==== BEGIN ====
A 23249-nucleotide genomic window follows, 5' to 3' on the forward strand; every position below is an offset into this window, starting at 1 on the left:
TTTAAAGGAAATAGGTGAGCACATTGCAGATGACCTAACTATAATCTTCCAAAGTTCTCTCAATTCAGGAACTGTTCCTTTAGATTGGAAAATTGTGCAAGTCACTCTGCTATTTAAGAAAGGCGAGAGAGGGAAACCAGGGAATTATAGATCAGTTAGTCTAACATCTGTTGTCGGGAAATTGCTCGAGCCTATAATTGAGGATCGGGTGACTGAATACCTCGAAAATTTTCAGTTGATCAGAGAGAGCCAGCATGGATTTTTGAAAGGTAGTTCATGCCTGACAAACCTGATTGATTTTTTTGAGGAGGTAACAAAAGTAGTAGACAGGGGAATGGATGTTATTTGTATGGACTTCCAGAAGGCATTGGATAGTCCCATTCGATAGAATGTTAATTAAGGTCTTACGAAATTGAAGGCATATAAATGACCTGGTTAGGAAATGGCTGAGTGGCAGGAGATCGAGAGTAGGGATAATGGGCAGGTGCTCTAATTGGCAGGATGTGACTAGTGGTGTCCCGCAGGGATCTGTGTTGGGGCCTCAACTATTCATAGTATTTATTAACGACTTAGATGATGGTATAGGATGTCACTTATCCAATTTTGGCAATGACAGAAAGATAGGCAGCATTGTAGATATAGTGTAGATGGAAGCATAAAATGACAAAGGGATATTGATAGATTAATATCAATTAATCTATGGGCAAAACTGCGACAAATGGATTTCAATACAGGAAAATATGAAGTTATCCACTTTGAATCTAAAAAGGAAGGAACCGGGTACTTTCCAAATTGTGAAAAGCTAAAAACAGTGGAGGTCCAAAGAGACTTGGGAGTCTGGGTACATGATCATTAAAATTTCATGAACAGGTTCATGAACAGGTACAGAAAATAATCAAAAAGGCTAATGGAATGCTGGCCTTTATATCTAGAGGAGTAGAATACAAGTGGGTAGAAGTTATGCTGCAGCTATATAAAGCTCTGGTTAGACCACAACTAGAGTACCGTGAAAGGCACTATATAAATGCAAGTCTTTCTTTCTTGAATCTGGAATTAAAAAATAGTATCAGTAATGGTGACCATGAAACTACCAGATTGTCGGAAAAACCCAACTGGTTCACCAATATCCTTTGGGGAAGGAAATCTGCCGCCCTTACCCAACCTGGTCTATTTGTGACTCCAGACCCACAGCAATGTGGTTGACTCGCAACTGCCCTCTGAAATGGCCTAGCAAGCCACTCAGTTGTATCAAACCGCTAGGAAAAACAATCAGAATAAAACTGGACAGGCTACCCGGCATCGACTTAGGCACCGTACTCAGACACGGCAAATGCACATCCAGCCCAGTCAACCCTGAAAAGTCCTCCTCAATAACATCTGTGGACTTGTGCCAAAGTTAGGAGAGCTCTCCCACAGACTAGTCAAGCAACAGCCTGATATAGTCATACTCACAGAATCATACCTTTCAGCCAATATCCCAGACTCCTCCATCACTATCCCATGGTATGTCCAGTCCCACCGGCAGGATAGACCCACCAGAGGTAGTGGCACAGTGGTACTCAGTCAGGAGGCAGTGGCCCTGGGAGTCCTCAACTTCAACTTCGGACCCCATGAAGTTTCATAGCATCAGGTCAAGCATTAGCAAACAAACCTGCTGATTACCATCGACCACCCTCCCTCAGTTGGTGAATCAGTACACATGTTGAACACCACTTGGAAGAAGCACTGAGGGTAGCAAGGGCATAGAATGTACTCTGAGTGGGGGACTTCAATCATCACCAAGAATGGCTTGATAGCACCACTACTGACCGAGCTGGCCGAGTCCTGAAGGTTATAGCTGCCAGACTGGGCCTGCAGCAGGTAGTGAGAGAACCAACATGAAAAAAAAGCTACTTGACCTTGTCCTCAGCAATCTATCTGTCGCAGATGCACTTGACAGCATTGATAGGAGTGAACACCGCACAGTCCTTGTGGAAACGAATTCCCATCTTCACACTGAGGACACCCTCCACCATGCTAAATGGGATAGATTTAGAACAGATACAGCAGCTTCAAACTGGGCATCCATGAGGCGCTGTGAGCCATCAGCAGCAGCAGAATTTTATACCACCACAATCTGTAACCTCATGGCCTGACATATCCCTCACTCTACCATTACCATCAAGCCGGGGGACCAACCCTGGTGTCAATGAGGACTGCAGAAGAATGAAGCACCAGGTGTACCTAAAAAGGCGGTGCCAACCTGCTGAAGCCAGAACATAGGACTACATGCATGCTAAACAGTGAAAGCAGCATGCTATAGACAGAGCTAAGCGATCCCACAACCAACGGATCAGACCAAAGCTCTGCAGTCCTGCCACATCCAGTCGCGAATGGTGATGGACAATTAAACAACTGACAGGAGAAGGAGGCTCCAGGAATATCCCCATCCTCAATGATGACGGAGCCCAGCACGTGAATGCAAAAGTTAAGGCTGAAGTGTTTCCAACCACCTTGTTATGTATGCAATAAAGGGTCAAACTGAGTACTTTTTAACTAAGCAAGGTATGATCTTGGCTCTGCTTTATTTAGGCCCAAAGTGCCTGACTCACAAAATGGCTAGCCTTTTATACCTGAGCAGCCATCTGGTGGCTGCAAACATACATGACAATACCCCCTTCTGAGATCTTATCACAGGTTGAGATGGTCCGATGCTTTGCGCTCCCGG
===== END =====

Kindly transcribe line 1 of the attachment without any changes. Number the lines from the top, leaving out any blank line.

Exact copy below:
A 23249-nucleotide genomic window follows, 5' to 3' on the forward strand; every position below is an offset into this window, starting at 1 on the left: